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Op-ed: Banning the anchored stroke is bad for golf
By Ryan David
There has been speculation for over a year now, and we finally have some sort of confirmation. The USGA and the R&A have hinted they will ban the anchored stroke sometime “in the coming months.” USGA Executive Director Mike Davis presented the topic recently to the PGA Tour Policy board, to mixed reviews. While I’m sure the USGA understands it will have a fight on its hands from professionals, I’m not convinced they understand how a belly ban will hurt the game overall.Keegan Bradley spoke out recently, telling Golfweek,
“I’m going to do whatever I have to do to protect myself and the other players on Tour.”
Ernie Els, who won The Open Championship in 2012 with an anchored stroke (remember, Adam Scott lost the Open with a long putter) has famously been quoted as saying,
“As long as they’re legal, I’ll keep cheating like the rest of them.”
Okay, fine. To me, Bradley doesn’t issue the statement as a protection of an advantage. He understands that as a professional an equipment change of that magnitude requires a major adjustment and really doesn’t equal the playing field. It’s obvious that in the world of golf, anchoring the putter is a divided and heated issue. It’s also an irresponsible and short-sighted move by the USGA and R&A to ban it.
In a nutshell, the mission of the USGA serves to preserve and foster growth of the game to all who love and respect it. No mention here of preserving integrity of Tour players or tour equipment. A ban on an anchored stroke would leave the casual/beginning golfer in the cold. In order for the game to grow, it must appeal to a wider audience. An anchored stroke helps derive enjoyment out of the game far sooner for a new golfer, increasing the likelihood of retention. We’re a passionate and driven community here at GolfWRX, so thinking about golfers at the margins can sometimes be difficult.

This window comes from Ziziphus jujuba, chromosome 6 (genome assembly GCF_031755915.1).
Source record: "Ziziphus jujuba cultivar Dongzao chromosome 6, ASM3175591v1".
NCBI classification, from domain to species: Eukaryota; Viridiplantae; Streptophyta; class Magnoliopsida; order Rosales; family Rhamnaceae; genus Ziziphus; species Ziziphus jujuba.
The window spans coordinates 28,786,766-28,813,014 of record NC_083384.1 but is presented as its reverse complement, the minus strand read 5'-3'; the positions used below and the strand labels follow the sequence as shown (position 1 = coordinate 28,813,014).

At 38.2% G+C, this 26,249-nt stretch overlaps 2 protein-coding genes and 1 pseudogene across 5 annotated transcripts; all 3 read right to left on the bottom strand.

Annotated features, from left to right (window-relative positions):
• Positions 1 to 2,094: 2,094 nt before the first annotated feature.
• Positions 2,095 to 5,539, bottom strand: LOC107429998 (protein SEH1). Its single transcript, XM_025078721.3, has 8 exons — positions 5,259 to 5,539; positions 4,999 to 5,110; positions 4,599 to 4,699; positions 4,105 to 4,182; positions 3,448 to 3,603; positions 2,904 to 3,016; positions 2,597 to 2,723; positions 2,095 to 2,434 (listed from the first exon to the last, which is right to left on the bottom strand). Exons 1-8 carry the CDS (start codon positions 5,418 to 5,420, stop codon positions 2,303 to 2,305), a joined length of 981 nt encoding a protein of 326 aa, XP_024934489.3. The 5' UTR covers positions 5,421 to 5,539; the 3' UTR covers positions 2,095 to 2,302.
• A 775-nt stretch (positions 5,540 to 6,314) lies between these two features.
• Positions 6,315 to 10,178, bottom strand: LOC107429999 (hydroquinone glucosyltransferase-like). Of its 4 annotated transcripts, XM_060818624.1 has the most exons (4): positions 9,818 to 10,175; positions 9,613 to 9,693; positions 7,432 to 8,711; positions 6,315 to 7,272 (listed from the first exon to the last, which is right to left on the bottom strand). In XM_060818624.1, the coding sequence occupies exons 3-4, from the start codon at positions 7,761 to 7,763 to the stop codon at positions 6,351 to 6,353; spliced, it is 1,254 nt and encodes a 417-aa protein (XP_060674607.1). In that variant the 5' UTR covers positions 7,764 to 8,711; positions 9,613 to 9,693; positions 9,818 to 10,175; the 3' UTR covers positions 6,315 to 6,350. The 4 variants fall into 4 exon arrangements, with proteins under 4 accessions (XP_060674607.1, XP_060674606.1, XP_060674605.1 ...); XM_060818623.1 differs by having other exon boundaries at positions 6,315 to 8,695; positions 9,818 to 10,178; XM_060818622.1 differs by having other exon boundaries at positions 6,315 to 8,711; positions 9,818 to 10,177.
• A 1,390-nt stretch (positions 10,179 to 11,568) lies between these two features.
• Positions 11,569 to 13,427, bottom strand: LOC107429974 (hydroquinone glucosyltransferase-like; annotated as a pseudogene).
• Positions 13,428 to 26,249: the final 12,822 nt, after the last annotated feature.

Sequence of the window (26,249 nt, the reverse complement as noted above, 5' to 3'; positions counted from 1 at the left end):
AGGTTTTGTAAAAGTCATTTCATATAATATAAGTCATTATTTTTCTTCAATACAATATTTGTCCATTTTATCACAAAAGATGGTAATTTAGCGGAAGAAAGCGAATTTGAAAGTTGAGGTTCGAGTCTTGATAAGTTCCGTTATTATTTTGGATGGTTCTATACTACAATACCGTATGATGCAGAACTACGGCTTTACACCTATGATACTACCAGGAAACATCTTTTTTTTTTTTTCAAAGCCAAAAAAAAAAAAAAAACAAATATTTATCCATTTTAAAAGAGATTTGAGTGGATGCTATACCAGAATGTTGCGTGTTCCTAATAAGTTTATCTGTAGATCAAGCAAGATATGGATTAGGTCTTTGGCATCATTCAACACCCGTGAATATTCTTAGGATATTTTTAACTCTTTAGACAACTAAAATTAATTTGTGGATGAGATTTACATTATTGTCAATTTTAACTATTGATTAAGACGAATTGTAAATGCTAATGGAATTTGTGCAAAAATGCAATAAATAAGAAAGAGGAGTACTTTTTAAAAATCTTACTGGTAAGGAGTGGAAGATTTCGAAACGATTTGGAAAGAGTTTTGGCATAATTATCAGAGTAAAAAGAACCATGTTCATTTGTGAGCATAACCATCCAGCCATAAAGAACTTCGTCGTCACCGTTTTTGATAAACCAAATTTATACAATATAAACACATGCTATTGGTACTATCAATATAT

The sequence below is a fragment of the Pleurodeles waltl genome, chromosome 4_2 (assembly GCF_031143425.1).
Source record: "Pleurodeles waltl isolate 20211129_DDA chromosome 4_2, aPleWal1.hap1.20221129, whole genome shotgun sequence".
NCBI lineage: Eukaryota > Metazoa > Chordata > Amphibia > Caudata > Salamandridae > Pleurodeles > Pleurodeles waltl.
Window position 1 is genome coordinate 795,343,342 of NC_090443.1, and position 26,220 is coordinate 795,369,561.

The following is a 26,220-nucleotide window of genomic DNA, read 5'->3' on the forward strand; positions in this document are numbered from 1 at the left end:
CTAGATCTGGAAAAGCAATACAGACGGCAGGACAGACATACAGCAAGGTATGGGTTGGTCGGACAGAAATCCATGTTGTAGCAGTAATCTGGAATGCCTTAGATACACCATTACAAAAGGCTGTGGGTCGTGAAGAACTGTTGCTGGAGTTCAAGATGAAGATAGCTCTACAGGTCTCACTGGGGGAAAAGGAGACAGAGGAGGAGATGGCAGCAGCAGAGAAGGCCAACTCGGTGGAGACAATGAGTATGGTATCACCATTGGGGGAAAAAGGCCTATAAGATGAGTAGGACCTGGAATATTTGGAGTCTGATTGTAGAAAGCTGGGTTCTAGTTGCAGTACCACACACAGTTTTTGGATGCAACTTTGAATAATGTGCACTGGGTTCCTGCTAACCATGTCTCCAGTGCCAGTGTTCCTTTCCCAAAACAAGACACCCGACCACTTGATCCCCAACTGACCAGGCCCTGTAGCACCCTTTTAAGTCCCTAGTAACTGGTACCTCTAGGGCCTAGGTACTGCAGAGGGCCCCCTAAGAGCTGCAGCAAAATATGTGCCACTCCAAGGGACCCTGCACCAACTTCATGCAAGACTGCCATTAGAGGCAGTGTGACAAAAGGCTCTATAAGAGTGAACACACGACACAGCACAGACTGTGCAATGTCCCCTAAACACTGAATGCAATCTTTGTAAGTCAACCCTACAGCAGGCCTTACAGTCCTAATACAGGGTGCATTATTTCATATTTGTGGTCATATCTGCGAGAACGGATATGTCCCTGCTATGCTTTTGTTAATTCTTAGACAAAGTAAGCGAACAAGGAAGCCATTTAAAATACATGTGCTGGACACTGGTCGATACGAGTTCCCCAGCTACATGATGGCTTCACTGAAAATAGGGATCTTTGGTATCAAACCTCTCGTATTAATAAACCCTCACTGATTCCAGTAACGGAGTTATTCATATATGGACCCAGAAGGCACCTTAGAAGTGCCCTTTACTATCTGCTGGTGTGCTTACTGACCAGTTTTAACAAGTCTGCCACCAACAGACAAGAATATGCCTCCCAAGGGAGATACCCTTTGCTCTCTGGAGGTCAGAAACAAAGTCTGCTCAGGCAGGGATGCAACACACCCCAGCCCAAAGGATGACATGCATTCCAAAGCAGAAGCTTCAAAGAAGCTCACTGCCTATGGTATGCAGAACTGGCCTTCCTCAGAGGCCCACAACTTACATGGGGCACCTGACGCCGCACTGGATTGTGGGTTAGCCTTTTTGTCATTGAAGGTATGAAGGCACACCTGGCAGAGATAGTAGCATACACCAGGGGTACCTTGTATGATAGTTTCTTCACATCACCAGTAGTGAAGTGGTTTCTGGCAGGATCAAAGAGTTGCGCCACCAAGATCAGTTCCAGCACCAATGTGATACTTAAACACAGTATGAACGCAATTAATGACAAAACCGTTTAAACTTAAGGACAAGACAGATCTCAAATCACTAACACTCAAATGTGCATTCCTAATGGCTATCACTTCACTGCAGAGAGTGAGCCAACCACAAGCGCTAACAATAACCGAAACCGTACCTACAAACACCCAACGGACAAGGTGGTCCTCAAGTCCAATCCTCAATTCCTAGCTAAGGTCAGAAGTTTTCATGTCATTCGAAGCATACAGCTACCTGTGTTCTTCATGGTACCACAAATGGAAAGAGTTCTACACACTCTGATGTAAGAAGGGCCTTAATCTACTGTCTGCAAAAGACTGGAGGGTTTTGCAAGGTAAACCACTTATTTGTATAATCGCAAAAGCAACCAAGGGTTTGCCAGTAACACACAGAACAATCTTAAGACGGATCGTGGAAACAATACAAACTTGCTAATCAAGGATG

The USGA ‘Tee-it-Forward’ initiative was a step in the right direction to growing the game. By helping players understand the relative distances and advantages of playing a slightly shorter course, the USGA opened the game to a broader audience. To me, it just seems a little odd that one hand promotes a faster, simpler game while the other takes strides to make it more difficult for some. If I were a cynic, I’d imagine Mr. Davis sitting back and saying, “Play up guys, because your wedges are duller, your putter is shorter and you need all the help you can get.”
Understandably, It is a delicate balancing act to build an inclusive environment for new golfers and reign in Tour players from shooting the lights out. They’ve spent too much effort and time during these last few years focusing on pros and not building relationships with beginners and casual players.
The governing bodies need to take a step back and generate a holistic view of putter performance and regulate from there. In my hasty analysis, I could not find any rules regarding weight or MOI rating. Since most of the belly putters of note are mallet style, is it possible that the anchored stroke alone is not the entire driver of the advatange of a belly putter? Although a ban on anchoring seems a foregone conclusion at this point, I’d hope the USGA/R&A would take a deep breath, ignore the media frenzy and make the right decision for the future of the game we all love.